Miranda recanted his confession a month later, while still in prison. He admitted being a member of the ERP-FMLN but denied having anything to do with Anaya’s murder or even knowledge regarding it. He was calmer, no longer under the effects of drugs and torture; he had received family visits and was accompanied by other political prisoners. At the time of his new statement no press was present, but a court clerk had come to write it out and take it back to the courts, with no public knowledge.

1990s: There’s no verdict


Two years later, Judge Luis Edgar Morales Joya ruled a stay of proceedings in Miranda’s favor after a second investigation revealed a violation of due process and of his rights. The case pointed to a possible procedural fraud to hide the real people responsible. Soon after, the judge was the victim of an attack in his home and had to flee the country. The following year, 1991, Jorge Alberto Miranda was sentenced to 30 years in prison for homicide and acts of terrorism, but five months later the Amnesty Law took effect and Miranda was set free.

In 1993, the Commission on the Truth concluded that “it didn’t have the time needed to deal with the quandary” in the case of Herbert Ernesto Anaya Sanabria’s murder: “to gather enough evidence suggesting possible responsibility of a state security corps or a death squad and more evidence suggesting the possible responsibility of the People’s Revolutionary Army.”

It also stated that Jorge Miranda’s rights had been violated in the treatment he got from police and the legal system, and that the State had not complied with the international law in its duty to protect human rights or “duly investigate Herbert Anaya’s assassination, as well as process and punish those guilty.”

The case reopens


In November of last year, Herbert’s family asked the Mejicanos Trial Court to reopen the case because someone unrelated to the murder had been tried and judged for it. The court agreed to resume the case where it had been left years ago, with Miranda’s 30 year sentence.

This March, Attorney General Douglas Meléndez announced that Herbert Anaya Sanabria’s case would be reopened at the request of his family within the framework of the Amnesty Law repeal. His statement seemed important. It was the first case the Attorney General’s Office had requested to reopen since the repeal of the Amnesty Law in July 2016. Meléndez also opened the possibility of any interested person or relative coming to his office to broaden the investigation against other criminals and masterminds who had participated in other crimes.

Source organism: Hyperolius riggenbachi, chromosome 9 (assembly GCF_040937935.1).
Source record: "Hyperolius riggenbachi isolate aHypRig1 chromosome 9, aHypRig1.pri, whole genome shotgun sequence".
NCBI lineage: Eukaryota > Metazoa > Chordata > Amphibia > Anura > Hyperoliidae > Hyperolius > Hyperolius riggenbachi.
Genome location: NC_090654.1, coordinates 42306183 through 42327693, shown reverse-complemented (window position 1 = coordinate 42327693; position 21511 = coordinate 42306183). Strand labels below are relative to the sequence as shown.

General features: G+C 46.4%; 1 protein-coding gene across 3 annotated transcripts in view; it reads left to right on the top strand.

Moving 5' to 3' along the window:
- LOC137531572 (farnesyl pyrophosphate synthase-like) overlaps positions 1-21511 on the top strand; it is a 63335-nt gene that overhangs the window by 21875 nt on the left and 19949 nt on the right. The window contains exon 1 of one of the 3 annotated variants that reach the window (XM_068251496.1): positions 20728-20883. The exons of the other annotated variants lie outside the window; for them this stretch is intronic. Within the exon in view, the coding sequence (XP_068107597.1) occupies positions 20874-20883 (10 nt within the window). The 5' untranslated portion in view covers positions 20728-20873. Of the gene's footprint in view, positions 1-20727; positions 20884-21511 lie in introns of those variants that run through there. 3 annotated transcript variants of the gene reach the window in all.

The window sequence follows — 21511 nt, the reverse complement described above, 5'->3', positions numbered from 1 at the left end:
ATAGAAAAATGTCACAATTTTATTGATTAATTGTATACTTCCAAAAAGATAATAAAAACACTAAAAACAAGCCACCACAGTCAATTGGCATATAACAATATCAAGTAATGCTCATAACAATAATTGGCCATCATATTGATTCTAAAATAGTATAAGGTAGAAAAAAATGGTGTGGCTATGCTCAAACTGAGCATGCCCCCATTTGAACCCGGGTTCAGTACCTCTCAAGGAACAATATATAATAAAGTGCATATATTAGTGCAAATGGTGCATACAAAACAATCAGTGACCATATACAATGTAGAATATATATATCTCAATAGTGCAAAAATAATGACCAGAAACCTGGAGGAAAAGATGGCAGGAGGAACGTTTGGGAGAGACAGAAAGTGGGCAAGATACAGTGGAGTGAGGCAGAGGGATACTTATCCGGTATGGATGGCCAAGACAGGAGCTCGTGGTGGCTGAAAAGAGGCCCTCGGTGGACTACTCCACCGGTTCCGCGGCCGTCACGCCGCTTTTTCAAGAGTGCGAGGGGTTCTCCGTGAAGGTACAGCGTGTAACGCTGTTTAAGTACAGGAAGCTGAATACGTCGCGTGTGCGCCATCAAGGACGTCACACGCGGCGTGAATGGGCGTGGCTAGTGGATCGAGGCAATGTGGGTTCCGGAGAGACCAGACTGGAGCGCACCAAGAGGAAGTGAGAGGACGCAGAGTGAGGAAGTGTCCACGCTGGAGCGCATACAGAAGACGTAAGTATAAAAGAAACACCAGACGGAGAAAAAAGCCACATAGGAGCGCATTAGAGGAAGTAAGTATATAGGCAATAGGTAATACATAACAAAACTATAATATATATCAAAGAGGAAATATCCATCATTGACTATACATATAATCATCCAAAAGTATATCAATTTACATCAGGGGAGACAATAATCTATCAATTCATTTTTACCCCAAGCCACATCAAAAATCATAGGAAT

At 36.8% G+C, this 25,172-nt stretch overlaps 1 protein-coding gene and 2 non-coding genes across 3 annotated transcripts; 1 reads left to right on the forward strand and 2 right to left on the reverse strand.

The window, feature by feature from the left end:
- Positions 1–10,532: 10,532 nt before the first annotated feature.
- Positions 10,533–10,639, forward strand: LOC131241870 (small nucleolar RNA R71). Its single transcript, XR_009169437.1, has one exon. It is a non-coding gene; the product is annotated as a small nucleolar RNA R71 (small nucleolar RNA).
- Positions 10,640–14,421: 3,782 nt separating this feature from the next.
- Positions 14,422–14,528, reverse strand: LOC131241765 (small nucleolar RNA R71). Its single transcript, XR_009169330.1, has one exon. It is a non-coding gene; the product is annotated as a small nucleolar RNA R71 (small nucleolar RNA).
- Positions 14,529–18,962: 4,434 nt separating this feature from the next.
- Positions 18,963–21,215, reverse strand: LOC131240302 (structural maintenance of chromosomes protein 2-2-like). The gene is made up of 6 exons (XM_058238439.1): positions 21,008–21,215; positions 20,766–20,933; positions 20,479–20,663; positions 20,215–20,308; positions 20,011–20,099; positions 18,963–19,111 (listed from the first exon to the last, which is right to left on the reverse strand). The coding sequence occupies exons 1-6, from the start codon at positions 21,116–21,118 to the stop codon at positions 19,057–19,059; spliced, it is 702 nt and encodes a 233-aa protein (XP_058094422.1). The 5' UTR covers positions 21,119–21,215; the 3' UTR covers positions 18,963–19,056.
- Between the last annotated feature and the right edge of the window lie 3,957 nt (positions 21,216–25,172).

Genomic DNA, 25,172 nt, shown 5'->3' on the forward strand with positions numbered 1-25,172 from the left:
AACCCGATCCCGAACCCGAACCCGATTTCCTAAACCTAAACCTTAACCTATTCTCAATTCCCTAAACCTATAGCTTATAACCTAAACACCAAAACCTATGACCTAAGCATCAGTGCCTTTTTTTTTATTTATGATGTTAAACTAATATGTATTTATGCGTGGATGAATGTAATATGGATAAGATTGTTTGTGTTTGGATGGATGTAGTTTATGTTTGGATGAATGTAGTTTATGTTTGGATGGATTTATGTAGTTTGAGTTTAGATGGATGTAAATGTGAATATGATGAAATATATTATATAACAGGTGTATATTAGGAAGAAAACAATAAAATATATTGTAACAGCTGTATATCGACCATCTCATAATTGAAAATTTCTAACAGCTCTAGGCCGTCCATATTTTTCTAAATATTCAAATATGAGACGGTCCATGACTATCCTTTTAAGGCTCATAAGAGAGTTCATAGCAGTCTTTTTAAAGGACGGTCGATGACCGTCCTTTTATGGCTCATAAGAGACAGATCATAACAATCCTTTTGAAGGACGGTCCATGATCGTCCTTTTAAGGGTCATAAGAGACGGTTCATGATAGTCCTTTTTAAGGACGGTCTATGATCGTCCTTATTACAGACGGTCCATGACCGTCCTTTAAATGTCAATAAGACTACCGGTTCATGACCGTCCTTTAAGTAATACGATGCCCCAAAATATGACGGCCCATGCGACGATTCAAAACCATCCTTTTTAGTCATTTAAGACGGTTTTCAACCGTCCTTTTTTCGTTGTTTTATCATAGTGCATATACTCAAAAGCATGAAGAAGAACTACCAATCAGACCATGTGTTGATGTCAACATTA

However, when Perla and her attorney, Jimmy Ortiz, showed up at the Attorney General’s Offices asking for the attorney assigned to the Anaya case, nobody had heard about the attorney general’s statements. “They subsequently assigned us two advisers,” says Ortiz, who feels the attorney general’s statements were just talk, “but the told Perla to present the charge so they could learn more about the case and in that way actually start an investigation.”

Clues to investigate


Perla obeyed, presenting a lawsuit that even included clues on where to investigate. It obviously contained a recommendation to accept her statement as a relative as well as that of Jorge Alberto Miranda. She also asked that Morales Joya, the judge who dismissed Miranda, be interviewed along with former National Police Chief Reinaldo López Nuila, now vice president of the Technological University of El Salvador.

She further demanded that “they ask the US State Department for the files on the actions of their military advisers stationed in the Intelligence Sector of the Treasury Police during the dates in which my husband was tortured in that security corps, because there were two US military advisers there at the time.”